Hjemmeluft is the largest of the World Heritage sites in Alta, and the only one that has been made readily accessible to the general public. Along the pathways you can stroll through a landscape with wonderful views and an intriguing past stretching over 5000 years. Alta Museum, which is situated in Hjemmeluft, illustrates that story in a number of ways.

The view from Apana Gård Photo: Jarl Bjørnar Roxrud

Most of the rock art in Alta, and especially in Hjemmeluft, suggests that this was an important meeting place for people who lived in the region. The long Altafjord connected inland and coastal communities and was a vital route for communication. When you visit Hjemmeluft, you can gain a good impression of the landscape which gave rise to the rock art.

Hjemmeluft is the largest area with rock art in Alta. Here there are more than 3000 carvings on rock surfaces on both sides of the bay, and there are also traces of prehistoric settlements in the area. A 3 km long pathway system connects the various rock carving sites, and will give you the experience of travelling through time, from the oldest rock carvings to the youngest.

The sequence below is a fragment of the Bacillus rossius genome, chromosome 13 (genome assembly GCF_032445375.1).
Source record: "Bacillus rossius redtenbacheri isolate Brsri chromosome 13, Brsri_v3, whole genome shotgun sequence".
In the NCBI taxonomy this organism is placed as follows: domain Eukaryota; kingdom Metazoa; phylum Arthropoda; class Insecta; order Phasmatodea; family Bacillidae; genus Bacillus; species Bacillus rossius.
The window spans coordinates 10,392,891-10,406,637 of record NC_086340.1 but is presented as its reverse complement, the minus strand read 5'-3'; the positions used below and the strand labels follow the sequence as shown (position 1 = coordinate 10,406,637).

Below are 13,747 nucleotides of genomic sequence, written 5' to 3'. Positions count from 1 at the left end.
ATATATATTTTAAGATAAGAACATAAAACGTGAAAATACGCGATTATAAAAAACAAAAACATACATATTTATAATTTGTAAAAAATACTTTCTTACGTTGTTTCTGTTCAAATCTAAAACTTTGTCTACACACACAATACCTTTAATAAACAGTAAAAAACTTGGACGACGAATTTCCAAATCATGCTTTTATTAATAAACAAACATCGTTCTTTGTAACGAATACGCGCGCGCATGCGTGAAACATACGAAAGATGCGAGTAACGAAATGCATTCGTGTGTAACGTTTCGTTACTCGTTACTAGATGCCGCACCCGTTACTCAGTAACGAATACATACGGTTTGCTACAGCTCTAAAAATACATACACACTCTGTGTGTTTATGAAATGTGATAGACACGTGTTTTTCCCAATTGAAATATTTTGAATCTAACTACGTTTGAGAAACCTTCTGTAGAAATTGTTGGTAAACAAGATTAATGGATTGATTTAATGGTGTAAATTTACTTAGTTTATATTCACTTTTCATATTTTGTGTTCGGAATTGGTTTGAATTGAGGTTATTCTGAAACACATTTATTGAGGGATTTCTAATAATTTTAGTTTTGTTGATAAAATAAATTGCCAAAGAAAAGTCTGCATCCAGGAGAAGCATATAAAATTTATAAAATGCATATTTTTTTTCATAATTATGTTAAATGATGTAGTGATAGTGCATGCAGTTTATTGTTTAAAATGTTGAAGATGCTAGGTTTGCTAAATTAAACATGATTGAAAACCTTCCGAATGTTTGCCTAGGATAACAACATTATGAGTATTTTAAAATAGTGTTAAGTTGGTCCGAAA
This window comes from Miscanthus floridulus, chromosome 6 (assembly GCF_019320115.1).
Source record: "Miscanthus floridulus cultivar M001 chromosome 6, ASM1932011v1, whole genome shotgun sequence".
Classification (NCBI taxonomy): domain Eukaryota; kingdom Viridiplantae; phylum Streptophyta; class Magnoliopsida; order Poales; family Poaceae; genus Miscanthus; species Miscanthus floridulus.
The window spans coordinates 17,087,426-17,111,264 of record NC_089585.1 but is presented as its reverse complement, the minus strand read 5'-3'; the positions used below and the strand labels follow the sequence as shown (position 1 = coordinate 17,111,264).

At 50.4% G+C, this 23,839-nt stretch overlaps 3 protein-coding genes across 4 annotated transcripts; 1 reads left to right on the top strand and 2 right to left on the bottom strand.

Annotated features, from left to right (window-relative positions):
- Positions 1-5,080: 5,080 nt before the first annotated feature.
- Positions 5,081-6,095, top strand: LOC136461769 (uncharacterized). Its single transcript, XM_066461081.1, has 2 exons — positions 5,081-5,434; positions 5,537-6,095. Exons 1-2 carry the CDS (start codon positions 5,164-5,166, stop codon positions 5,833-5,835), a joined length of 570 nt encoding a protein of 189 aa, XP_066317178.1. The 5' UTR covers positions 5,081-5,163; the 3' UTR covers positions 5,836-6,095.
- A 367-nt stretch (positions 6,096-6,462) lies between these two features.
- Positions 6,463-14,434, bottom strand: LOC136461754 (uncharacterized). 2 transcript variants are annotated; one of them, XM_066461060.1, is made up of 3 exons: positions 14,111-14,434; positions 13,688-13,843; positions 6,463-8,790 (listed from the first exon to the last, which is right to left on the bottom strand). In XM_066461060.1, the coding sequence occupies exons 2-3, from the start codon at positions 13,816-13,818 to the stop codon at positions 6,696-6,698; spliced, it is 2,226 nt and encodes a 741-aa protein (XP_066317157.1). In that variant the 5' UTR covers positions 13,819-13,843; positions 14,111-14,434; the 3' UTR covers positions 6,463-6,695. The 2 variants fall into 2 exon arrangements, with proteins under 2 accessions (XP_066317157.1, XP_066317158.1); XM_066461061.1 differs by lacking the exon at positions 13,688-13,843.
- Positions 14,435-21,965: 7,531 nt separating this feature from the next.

The rock carvings in Hjemmeluft were made over a long period of time, from 7000 to 2000 years ago. During this period a number of major changes happened, and as a result we can now divide the carvings into different phases. Today the rock carvings are located between 8-25 metres above sea level, but when they were originally carved they were down by the shoreline. This is due to the land upheaval after the Ice Age, which caused new rock outcrops to rise from the sea. People preferred the vegetation-free smooth rock surfaces closest to the water. Could it be that these were the best places to communicate with spirits of the underworld?  

In Hjemmeluft there is a huge selection of motifs and scenes. Hunting, trapping and fishing were, naturally enough, central themes because they were essential to the preservation of life for those who made the rock art. Various ways of hunting reindeer, bears, elks, whales and halibut are depicted here – the top five! But you will also find other species depicted, such as birds, dogs, wolves, foxes and hares. Another important motif in the Hjemmeluft carvings is that of the boats, which occur throughout the period. Bear dens and bear tracks, geometric figures, humans, and a wealth of objects and implements can also be seen in abundance.